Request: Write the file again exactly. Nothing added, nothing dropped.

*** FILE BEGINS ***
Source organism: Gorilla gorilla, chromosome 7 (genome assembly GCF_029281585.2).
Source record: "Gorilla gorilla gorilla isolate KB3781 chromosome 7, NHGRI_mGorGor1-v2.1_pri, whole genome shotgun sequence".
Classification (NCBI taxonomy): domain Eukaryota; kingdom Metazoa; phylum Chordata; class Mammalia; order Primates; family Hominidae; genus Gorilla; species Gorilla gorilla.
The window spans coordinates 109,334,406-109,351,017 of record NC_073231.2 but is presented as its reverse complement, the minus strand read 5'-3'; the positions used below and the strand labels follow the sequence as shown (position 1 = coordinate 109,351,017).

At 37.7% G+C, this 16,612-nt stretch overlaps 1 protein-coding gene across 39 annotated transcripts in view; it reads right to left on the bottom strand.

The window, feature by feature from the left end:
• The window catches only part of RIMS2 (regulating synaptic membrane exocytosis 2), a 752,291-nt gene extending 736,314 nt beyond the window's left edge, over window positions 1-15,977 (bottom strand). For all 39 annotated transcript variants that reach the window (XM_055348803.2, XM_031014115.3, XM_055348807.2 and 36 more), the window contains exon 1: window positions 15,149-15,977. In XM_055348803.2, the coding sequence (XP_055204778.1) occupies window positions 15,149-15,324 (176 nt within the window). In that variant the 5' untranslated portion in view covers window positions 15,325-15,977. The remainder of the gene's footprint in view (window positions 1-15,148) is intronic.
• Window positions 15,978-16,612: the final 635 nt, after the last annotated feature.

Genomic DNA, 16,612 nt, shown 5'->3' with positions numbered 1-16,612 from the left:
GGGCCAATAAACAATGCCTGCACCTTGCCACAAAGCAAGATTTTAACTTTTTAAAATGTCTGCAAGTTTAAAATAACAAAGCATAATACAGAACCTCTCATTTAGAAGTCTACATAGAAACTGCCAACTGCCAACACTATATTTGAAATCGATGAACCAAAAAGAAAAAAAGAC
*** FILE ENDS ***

Source organism: Gorilla gorilla, chromosome 7 (genome assembly GCF_029281585.2).
Source record: "Gorilla gorilla gorilla isolate KB3781 chromosome 7, NHGRI_mGorGor1-v2.1_pri, whole genome shotgun sequence".
Classification (NCBI taxonomy): domain Eukaryota; kingdom Metazoa; phylum Chordata; class Mammalia; order Primates; family Hominidae; genus Gorilla; species Gorilla gorilla.
The window spans coordinates 109,334,406-109,351,017 of record NC_073231.2 but is presented as its reverse complement, the minus strand read 5'-3'; the positions used below and the strand labels follow the sequence as shown (position 1 = coordinate 109,351,017).

At 37.7% G+C, this 16,612-nt stretch overlaps 1 protein-coding gene across 39 annotated transcripts in view; it reads right to left on the bottom strand.

The window, feature by feature from the left end:
• The window catches only part of RIMS2 (regulating synaptic membrane exocytosis 2), a 752,291-nt gene extending 736,314 nt beyond the window's left edge, over window positions 1-15,977 (bottom strand). For all 39 annotated transcript variants that reach the window (XM_055348803.2, XM_031014115.3, XM_055348807.2 and 36 more), the window contains exon 1: window positions 15,149-15,977. In XM_055348803.2, the coding sequence (XP_055204778.1) occupies window positions 15,149-15,324 (176 nt within the window). In that variant the 5' untranslated portion in view covers window positions 15,325-15,977. The remainder of the gene's footprint in view (window positions 1-15,148) is intronic.
• Window positions 15,978-16,612: the final 635 nt, after the last annotated feature.

Genomic DNA, 16,612 nt, shown 5'->3' with positions numbered 1-16,612 from the left:
GGGCCAATAAACAATGCCTGCACCTTGCCACAAAGCAAGATTTTAACTTTTTAAAATGTCTGCAAGTTTAAAATAACAAAGCATAATACAGAACCTCTCATTTAGAAGTCTACATAGAAACTGCCAACTGCCAACACTATATTTGAAATCGATGAACCAAAAAGAAAAAAAGAC